- You find that you often get excluded from any work that is even slightly financially rewarding. From drafting of documents, to securing police bail, to filing of court processes, you are frequently left out, forced to wallow in idleness.
- Your boss and/or his wife respond to your pleasantries in a very lukewarm manner….but forget to greet loudly, and you risk a real hair-dryer treatment from your superior.
- Even on the few occasions you eventually get to make an appearance in court, your boss is almost always reluctant to give you appearance fees as he used to. He begins to complain of the economy, or pushes you to the client, who would in turn evade payment by claiming that he has paid your boss already. (Many clients are like this, but when your boss consistently gets evasive and reluctant to pay you, it’s a red flag.)
- Whenever you don’t perform so well on one of your (rare) court appearances, your boss is quick to give you a dressing-down, sometimes even in front of the client. Rather than defend your integrity in front of the client and correct you afterwards, he shows that he is not bothered about whether his verbal onslaught leads to feelings of embarrassment and humiliation on your part.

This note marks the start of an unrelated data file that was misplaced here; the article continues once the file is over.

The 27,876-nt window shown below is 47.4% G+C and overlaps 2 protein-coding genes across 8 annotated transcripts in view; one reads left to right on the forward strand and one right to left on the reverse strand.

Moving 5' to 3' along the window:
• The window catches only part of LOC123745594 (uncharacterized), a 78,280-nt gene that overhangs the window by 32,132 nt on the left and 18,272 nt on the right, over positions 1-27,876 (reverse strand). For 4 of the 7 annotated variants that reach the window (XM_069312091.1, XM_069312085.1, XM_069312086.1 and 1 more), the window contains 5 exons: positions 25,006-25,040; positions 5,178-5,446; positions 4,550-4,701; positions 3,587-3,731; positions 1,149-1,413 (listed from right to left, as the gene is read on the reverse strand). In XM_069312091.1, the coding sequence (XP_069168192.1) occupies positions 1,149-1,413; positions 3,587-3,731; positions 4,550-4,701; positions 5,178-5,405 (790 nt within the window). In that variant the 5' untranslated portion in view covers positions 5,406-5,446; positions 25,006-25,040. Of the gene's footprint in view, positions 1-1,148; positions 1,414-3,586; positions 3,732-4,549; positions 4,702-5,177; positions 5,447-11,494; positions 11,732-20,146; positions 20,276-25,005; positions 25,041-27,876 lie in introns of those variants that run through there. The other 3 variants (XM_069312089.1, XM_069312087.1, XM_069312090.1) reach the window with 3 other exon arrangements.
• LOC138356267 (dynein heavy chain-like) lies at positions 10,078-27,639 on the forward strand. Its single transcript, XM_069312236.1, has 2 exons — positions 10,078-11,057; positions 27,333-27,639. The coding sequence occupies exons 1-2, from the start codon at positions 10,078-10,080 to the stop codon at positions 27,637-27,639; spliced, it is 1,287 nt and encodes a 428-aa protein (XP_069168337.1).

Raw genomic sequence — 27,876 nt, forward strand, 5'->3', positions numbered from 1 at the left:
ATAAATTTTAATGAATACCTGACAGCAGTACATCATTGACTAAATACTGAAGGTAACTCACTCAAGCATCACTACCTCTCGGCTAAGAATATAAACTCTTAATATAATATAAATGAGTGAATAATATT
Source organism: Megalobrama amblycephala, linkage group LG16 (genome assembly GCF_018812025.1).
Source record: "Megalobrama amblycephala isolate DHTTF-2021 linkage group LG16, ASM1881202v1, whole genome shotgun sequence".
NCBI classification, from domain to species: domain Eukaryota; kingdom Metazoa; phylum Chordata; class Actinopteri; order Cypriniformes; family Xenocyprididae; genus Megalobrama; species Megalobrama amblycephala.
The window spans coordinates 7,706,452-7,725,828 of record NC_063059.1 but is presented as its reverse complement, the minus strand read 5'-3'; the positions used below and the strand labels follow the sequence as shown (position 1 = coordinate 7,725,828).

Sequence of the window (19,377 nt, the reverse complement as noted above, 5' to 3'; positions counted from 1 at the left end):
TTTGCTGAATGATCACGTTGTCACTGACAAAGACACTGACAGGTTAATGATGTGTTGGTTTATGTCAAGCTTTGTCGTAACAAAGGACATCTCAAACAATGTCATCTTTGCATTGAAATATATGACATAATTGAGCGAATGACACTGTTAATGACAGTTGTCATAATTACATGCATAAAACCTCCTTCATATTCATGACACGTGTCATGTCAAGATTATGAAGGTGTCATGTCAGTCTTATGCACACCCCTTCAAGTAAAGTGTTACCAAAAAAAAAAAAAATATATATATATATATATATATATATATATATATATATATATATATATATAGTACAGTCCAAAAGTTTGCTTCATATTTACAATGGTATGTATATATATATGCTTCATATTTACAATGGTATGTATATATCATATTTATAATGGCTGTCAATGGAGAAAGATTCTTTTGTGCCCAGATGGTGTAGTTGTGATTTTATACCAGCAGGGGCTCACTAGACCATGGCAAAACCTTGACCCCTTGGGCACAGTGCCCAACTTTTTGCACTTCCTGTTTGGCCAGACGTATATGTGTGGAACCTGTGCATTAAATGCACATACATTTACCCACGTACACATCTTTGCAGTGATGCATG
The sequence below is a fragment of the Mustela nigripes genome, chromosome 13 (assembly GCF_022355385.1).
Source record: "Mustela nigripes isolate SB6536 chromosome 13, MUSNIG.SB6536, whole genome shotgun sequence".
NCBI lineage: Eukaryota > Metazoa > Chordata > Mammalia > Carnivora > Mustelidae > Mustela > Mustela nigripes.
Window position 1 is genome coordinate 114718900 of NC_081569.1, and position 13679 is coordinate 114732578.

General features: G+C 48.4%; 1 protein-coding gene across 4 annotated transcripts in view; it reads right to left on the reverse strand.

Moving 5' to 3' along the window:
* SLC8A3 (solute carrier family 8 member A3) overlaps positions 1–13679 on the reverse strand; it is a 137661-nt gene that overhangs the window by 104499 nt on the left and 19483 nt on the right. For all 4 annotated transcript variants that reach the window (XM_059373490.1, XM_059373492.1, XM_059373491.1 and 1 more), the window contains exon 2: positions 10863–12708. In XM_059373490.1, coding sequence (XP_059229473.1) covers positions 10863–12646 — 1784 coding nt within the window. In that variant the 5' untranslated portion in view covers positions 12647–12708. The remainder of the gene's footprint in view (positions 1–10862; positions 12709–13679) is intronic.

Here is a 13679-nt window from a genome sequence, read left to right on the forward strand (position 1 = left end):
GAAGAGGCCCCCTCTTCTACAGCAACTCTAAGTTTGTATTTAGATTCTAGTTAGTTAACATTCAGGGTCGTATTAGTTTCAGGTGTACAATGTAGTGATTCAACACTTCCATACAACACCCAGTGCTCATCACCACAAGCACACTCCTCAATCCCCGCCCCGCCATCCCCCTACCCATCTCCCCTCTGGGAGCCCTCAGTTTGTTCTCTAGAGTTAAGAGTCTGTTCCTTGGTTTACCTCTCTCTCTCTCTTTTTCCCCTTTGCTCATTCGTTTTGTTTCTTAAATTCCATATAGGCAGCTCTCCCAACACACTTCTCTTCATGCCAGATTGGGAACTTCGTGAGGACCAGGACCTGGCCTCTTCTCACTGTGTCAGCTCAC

- He becomes very reluctant to pay the usual monthly stipends (the pay is not worthy of a better name, as earlier stated), and in extreme cases, goes on to pay your colleagues while leaving you out, citing all kinds of excuses.
- Every single thing you do goes to irritate your boss. He picks on you for showing up late to work even when others arrived after you, he chides you for not taking a more convenient adjournment date, he screams at you for a minor clerical error, and on a really sour work day, he could go as far as questioning the validity of your degree certificates.
- He discusses randomly (but deliberately) to your hearing, about issues such as the economy, downsizing, unemployable graduates and other topics keen to bruise your ego.
The above signs may have suffered from a little exaggeration, but you can’t put anything past Nigerian employers. A junior lawyer who consistently notices any one or more of these signs is faced with two options: stick it out and watch work become hell, or decide that you have had enough and proceed to use the door. For those brave enough to use Option B, not to worry, your boss is used to seeing people leave, so he will not miss you. Then again, unlike other professions, a lawyer does not stay redundant for long. There are scores of other law firms in that city where your services will (hopefully) be better appreciated, and who knows, there could even be another firm waiting with open arms across the street.
This country is devoid of jobs, it is true, but that is no reason for employees to settle for less. Ultimately, it is important for lawyers (and other professionals in general) to know their worth, and know when to choose dignity over job security. As a caveat though, be sure to secure (or at least be halfway through to securing) an alternative job before tendering your letter of resignation; nothing is more depressing for a professional than being stuck in that muddy well called Unemployment.